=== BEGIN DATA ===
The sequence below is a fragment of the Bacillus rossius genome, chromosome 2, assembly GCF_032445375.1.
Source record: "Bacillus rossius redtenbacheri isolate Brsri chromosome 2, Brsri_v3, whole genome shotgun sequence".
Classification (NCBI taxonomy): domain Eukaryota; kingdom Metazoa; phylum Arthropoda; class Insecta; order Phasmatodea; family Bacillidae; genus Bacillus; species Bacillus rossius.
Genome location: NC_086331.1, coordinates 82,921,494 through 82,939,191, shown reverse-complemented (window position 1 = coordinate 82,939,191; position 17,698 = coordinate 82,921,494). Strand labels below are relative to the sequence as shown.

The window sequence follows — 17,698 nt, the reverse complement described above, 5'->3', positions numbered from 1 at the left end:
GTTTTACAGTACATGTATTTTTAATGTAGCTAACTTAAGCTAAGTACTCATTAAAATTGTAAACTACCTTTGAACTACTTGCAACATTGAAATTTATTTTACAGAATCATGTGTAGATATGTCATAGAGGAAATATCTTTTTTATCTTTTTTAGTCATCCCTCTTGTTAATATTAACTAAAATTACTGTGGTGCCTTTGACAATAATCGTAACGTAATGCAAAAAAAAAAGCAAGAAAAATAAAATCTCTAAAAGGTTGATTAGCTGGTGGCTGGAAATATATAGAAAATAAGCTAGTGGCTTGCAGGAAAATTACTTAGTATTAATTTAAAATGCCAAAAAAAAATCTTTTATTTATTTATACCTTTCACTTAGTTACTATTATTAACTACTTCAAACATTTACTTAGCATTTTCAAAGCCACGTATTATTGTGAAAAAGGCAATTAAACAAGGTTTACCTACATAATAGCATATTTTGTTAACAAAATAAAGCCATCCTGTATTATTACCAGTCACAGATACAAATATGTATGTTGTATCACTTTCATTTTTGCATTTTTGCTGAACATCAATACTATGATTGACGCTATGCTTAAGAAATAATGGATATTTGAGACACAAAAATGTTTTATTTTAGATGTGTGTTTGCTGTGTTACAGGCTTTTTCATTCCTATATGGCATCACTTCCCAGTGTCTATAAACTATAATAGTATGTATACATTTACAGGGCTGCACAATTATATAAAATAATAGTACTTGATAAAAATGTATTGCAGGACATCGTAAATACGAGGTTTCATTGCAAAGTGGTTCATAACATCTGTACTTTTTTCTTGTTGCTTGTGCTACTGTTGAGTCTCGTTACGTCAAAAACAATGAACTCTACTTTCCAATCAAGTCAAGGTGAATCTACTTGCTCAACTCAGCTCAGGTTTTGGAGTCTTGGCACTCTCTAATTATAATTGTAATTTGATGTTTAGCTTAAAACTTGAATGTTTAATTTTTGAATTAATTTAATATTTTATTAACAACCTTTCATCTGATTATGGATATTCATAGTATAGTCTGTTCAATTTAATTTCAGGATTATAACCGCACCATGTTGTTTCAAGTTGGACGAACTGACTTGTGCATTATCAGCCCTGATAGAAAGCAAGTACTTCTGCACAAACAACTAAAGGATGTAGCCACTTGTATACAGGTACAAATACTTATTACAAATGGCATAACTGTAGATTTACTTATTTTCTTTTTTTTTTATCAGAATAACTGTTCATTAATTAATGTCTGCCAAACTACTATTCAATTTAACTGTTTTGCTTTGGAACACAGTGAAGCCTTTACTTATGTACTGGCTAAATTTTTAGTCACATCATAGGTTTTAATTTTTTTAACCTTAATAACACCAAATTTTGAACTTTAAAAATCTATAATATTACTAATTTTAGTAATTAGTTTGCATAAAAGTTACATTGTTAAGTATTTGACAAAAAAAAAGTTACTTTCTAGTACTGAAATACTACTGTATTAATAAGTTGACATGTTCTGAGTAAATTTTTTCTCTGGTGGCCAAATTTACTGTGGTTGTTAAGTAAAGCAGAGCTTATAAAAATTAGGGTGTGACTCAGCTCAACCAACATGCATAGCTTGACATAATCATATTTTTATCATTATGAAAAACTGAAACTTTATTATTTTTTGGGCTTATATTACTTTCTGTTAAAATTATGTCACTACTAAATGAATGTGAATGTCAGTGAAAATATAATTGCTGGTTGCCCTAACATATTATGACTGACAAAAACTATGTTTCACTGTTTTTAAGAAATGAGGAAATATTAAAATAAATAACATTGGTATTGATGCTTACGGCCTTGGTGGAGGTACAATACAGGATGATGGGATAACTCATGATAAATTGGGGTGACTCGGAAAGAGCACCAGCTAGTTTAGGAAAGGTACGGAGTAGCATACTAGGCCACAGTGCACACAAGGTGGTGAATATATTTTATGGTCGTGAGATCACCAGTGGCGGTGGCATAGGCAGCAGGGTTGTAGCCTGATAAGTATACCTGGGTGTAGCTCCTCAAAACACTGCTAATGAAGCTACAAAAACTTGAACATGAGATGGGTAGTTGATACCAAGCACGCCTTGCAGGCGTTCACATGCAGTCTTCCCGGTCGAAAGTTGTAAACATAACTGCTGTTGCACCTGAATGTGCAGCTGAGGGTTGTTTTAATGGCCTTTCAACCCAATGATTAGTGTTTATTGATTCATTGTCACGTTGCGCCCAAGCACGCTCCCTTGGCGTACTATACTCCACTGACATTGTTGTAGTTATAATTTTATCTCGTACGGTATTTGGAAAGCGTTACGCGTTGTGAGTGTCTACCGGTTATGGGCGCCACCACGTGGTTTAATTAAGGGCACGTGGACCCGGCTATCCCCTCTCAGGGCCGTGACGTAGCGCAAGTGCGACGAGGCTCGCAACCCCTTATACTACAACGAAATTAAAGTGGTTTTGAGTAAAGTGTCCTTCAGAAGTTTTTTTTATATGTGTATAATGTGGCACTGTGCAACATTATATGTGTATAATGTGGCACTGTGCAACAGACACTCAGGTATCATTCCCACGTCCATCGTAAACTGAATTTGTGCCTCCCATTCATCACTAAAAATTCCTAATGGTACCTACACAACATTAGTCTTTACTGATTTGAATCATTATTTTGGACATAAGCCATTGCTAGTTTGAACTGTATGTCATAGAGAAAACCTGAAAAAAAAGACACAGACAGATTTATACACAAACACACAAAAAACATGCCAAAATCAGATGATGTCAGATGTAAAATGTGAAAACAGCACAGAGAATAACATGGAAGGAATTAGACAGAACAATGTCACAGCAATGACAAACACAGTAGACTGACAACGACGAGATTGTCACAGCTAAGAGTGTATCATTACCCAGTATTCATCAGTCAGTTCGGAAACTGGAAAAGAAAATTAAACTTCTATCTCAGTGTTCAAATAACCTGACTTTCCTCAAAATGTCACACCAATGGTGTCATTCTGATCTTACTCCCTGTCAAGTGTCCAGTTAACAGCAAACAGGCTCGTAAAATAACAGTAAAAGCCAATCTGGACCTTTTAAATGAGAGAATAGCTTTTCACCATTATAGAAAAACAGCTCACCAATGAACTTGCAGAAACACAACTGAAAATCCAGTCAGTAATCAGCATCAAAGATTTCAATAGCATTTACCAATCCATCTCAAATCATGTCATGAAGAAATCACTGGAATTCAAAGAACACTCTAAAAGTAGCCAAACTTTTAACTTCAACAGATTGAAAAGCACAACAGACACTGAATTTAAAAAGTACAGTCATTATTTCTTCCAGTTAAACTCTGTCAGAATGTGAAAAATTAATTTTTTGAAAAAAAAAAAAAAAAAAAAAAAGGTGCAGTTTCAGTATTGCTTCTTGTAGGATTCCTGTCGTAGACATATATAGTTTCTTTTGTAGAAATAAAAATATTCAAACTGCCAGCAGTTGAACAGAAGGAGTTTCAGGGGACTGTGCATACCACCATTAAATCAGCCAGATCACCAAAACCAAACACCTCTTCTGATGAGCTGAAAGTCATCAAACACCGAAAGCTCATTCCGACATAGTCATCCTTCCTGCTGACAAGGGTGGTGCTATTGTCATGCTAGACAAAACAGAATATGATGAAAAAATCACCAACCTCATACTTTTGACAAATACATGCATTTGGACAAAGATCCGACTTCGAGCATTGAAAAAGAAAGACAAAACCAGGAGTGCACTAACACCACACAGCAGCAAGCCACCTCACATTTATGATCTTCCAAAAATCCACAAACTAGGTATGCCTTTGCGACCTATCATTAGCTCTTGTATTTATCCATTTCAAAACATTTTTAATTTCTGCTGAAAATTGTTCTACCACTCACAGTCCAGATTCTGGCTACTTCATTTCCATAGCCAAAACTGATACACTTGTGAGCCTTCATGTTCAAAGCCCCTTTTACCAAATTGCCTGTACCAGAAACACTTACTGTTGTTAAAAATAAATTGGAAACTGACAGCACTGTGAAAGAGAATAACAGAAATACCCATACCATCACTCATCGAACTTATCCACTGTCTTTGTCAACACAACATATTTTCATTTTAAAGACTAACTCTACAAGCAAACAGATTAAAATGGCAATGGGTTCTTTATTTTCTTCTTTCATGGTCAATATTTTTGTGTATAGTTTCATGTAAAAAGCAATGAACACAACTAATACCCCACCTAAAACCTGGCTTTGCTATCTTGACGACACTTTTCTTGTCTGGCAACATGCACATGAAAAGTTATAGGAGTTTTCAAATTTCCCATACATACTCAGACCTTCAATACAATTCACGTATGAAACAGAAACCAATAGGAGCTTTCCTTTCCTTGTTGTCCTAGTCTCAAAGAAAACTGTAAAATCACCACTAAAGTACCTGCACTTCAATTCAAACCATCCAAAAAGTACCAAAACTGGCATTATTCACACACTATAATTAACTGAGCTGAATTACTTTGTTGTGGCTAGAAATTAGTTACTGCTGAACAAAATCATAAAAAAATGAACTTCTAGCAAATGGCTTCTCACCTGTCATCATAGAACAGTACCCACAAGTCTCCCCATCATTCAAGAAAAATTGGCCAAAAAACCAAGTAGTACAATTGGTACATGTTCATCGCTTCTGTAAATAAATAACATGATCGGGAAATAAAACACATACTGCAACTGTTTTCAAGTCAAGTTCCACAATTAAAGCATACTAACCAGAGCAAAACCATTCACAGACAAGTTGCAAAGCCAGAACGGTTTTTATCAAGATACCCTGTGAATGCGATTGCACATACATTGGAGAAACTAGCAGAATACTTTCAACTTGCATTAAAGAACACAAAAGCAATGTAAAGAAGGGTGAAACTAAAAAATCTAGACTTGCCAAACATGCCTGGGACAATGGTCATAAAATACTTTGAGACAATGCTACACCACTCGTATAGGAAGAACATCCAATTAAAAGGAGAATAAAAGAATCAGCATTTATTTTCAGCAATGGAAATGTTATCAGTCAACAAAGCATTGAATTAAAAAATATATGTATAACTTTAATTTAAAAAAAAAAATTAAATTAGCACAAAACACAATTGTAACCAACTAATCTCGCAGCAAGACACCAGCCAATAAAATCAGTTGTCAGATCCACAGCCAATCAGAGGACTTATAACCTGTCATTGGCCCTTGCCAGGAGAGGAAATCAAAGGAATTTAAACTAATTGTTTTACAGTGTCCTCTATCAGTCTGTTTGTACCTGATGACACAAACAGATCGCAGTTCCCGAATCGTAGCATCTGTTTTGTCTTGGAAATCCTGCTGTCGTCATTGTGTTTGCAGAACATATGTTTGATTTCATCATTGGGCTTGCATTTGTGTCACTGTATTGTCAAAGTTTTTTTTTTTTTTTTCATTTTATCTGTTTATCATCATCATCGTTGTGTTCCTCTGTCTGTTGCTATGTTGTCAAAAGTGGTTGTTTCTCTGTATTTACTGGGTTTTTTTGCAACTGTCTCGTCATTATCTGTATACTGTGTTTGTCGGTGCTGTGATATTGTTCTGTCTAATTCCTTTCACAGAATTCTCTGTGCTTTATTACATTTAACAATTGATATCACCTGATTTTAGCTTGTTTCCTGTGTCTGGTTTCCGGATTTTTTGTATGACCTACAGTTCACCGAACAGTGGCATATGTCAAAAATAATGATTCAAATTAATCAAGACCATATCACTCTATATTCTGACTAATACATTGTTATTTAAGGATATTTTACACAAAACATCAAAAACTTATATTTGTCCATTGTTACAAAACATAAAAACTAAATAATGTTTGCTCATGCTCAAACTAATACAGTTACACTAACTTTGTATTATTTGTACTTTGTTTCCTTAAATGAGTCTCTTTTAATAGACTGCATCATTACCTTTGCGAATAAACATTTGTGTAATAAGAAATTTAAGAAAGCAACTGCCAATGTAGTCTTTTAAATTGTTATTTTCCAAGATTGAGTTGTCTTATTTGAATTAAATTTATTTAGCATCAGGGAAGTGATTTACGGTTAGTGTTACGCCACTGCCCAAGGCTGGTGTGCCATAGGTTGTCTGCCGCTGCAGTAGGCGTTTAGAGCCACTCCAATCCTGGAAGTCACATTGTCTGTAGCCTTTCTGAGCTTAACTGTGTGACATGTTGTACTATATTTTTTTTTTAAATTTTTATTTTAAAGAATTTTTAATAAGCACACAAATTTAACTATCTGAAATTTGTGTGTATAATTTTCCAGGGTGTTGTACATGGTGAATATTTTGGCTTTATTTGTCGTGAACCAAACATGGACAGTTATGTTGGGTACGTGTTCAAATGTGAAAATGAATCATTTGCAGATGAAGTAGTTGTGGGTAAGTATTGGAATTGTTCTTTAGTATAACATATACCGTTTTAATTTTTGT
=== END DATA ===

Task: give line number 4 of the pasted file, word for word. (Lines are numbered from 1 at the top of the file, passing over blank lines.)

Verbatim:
Genome location: NC_086331.1, coordinates 82,921,494 through 82,939,191, shown reverse-complemented (window position 1 = coordinate 82,939,191; position 17,698 = coordinate 82,921,494). Strand labels below are relative to the sequence as shown.